Yes yes! This is the spicy part of Excel, right here.

Somebody’s out there in the world with an idea or a need for an app that will make them richer, more accurate, happier, smarter or all of those. In many instances an app is as close as a search in Bing, Yahoo! or Google. Submit your query and results will pour out.


All of this already exists in the world. So why spend time and money fiddling around with Excel?


Excel is everywhere. No matter how basic the skill level, we’ve all got some access to Excel and can at least create a list or basic formulas. Also, Excel’s flexible grid structure is a huge headstart with development. Bring those together and anyone can at least ponder: can this be done in Excel? We don’t have to figure out (initially) if a task needs to be done with

PHP, WordPress, Ruby on Rails, R,, Python, JavaScript, Parallax, Oracle

Depending on the objective, we might rightfully end up at one of those … AND … it’s no longer an everyman’s game when that happens. Traditional development is an expensive, time-consuming developers’ game. And that’s just the reality depending on the requirements of the project. But when a project is in Excel, it’s understandable to far more people than if we’re looking at PHP code.


Compared to traditional app development, Excel development isn’t as expensive and is quicker. The trade-off is that an Excel app is tied to Excel, with Excel’s weaknesses. Still, there are very good reasons to develop in Excel … and I’m getting to that … trust me! But there’s one last point to make.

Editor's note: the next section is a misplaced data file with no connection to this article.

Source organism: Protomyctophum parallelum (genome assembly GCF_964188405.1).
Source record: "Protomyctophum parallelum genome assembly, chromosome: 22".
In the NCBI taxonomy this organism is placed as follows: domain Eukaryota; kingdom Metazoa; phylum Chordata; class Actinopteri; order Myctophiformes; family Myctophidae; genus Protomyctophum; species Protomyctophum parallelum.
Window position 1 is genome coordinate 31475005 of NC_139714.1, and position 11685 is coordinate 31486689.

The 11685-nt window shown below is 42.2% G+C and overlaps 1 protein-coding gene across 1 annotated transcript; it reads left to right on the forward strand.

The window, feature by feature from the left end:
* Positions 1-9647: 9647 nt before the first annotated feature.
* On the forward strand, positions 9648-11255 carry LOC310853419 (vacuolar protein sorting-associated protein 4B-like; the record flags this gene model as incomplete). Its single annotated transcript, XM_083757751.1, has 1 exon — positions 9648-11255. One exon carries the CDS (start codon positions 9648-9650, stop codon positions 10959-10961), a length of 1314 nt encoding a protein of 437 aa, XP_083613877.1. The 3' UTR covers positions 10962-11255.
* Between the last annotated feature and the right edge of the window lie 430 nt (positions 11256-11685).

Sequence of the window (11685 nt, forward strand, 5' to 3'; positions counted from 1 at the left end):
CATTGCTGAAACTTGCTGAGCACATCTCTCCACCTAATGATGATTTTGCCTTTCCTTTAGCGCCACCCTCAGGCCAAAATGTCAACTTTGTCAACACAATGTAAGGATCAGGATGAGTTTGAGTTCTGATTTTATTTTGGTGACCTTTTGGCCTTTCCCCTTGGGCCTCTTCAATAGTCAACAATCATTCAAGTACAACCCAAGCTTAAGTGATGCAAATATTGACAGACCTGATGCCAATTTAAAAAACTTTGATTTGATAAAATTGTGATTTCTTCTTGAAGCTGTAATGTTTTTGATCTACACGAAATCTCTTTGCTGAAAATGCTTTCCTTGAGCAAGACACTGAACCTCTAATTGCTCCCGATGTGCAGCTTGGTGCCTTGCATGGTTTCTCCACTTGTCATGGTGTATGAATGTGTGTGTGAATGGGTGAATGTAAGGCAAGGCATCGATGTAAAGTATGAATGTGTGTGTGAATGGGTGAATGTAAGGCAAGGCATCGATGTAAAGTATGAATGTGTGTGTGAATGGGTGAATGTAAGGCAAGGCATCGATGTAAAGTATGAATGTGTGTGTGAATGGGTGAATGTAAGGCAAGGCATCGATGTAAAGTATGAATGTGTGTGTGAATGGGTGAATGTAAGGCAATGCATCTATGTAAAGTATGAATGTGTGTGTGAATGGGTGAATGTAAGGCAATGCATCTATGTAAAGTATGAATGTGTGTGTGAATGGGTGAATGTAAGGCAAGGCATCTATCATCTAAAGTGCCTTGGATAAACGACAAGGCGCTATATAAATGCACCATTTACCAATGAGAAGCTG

Excel development may be cheaper than development in PHP or building a mobile app but it’s still not for skinflints. This can be shocking. When someone sees Excel as an admin tool for lists and simple calculations, they aren’t prepared to hear that a custom Excel app may start at $800. But when you enter the world of custom development, development is still development no matter the platform. They all include:

  • Front-end design
  • Back-end functionality
  • Long phone calls
  • Testing
  • Validation
  • Meetings
  • Revisions
  • Support
Excel development is often cheaper and much quicker than traditional development but it still costs real money and take time. For reference, check out Carter Thomas’ article on “How Much Does it Cost to Build an App?” He says that a database-driven app for an iPhone starts at $8000.

Now! Let’s look at 5 reasons to develop an app in Excel

1.  Existing Solutions Failed: Customize Exactly What You Want & Be Involved In The Development


Angry and exhausted, someone will call and ask, “Oz, I need something that will ________ . Can Excel do that?” (100% of the time the answer has been ‘yes.’)

Many paths lead to that phone call. Usually they’ve tried something that exists already but:

  • They never got an online app to work during the 30-day trial.
  • They need 2 basic features but everything they find has a billion features buried in sub-sub menus.